The federal government says it will focus on "backbone" Internet connections to remote and rural communities with its five-year program to invest $500-million in expanded broadband access.
The government first announced the funding in its spring budget and Navdeep Bains, Minister of Innovation, Science and Economic Development, revealed some new details of the program, dubbed Connect to Innovate, on Thursday.
After consulting broadly with Internet providers and other stakeholders, he said, the program will emphasize funding for projects to build "backbone" networks, which he compared to "digital highways that move data in and out of communities."
"Since these highways can carry large amounts of data, they're crucial for institutions such as schools, hospitals and libraries in rural and remote regions," he said during a news conference in Wakefield, Que.
Remote, hard-to-reach communities often face difficulty with reliable and fast transport of traffic to and from the broader Internet. Backbone connections can be provided by satellite, microwave technology and, ideally, fibre-optic cables.
In an interview Thursday, Mr. Bains said the focus of this program will be on fibre infrastructure, although there will be some flexibility in cases where that is not feasible.
"Ultimately what we heard clearly from our consultation was getting fibre to the institutes, having that backbone support, was so critical for many communities across the country."
During an April hearing at the Canadian Radio-television and Telecommunications Commission (CRTC), many participants said better backbone connections are badly needed for places such as Nunavut, which has 25 fly-in communities.
By the middle of 2017, the government has estimated that about 98 per cent of Canadians will have access to broadband Internet service with download speeds of at least five megabits a second. But that still leaves about 300,000 households without access and, in many cases, residents of rural and Northern communities who do have access deal with intermittent speeds and severe constraints on data usage.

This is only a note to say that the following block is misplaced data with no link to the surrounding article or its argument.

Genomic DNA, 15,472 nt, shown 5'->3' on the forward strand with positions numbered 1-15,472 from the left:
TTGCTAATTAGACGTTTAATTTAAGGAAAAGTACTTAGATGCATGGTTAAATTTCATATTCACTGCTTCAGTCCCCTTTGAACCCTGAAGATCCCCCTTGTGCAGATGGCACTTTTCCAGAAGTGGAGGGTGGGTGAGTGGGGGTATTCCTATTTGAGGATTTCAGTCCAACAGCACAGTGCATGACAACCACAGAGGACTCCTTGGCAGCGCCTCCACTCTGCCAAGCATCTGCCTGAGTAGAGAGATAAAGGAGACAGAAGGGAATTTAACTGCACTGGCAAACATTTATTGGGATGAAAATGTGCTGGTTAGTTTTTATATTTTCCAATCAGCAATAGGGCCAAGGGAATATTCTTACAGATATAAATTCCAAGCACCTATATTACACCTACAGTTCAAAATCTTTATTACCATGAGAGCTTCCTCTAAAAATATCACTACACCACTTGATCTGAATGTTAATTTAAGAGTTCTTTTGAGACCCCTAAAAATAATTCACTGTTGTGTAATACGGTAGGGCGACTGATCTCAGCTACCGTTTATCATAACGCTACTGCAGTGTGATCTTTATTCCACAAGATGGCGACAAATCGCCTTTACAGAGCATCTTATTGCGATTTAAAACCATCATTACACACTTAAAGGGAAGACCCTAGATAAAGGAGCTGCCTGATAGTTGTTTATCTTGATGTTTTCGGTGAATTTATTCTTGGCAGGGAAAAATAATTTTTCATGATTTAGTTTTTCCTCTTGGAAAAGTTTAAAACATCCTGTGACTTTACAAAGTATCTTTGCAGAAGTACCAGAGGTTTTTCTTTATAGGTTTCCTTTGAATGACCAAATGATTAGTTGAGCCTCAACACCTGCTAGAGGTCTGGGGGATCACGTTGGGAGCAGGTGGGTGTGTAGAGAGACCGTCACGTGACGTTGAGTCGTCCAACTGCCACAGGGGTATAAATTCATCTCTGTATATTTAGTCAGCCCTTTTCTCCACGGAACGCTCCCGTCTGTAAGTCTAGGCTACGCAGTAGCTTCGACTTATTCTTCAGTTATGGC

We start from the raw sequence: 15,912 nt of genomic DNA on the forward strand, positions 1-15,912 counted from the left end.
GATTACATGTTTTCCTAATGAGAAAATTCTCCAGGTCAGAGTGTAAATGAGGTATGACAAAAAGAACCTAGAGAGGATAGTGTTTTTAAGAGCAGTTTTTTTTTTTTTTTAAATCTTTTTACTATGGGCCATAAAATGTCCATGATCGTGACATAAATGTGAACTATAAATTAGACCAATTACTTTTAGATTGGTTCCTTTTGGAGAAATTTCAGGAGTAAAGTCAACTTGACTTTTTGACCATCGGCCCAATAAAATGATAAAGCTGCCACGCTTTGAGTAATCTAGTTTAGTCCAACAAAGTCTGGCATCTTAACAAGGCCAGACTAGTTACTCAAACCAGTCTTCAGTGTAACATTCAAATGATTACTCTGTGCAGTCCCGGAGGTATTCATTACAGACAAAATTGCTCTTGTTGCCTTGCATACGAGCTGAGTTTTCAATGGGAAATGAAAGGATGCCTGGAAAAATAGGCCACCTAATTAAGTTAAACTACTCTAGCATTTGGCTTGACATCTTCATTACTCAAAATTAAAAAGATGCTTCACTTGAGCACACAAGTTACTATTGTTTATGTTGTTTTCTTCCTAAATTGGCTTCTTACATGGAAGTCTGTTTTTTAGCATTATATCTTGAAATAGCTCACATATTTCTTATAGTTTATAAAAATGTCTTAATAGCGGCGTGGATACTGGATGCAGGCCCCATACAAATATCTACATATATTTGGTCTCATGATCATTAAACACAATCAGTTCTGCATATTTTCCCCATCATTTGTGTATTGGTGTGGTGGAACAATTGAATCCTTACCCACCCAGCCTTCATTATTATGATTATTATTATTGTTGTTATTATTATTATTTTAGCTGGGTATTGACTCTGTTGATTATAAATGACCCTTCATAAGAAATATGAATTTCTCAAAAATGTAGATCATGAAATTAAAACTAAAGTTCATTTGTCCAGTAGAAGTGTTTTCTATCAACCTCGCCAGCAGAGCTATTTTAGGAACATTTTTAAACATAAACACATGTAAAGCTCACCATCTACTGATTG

The CRTC is planning to release its decision from that hearing on "basic telecom services" next Wednesday and could announce levies on Internet revenues to help pay for expanded broadband access.
During the hearing, CRTC chairman Jean-Pierre Blais said he was disappointed Canada lacked a national strategy on broadband deployment.
Internet advocacy group OpenMedia pointed to that criticism on Thursday, stating that while any investment is welcome, "What we need is a comprehensive National Broadband Strategy, rather than an underwhelming piecemeal approach."
On that point, Mr. Bains said he has met with his counterparts at the provincial and territorial level to discuss innovation and economic development.
"One of the issues key issues we're looking at – to align government investments and priorities in funding – is around broadband connectivity," he said, adding that he wants to be sure investment at the federal level "complements the work done at the provincial and territorial level as well."
"We're going to wait to see the ruling the CRTC puts forward with respect to broadband," he said, when asked if there is a need to co-ordinate efforts with the commission.
"We wanted to demonstrate leadership in this area," by first announcing and now deploying the program, he said, adding, "We're willing to work with anyone who wants to advance this agenda."
The Connect to Innovate program, which will run until 2021, aims to expand access to 300 communities. The deadline for companies seeking funding under the initiative is March 13. The program will also allocate some funding for "last-mile" projects that directly connect individual users' homes.
Mr. Bains said that by leveraging the contributions of the private sector to those projects, the program could represent a total investment of up to $1-billion.
The previous government launched two earlier programs to extend Internet access, beginning with an investment of $225-million over three years that started in 2009-2010 and followed by the $305-million Connecting Canadians initiative launched in 2014.
Both programs contributed funds to applicants – ranging from large players like Telus and Bell to small Internet service providers – for discrete individual projects that used both wired and wireless technologies.
Connecting Canadians awarded funds to more than 70 projects that have been publicly announced. Its goal was to support the delivery of services that met target download speeds of 5 Mbps and upload speeds of 1 Mbps to 98 per cent of households by 2017.
In an e-mailed statement Thursday, Diane Finley, the Conservative critic for Innovation, Science and Economic Development, said she was concerned about the focus in the new program on connecting institutions within communities to backbone networks, stating "people living outside of that community still won't have access to the Internet they need."
The press release and background materials provided Thursday did not specifically set target speeds, but suggested the government would continue earlier efforts to ensure all Canadians have access to minimum download speeds of five megabits per second and upload speeds of 1 Mbps.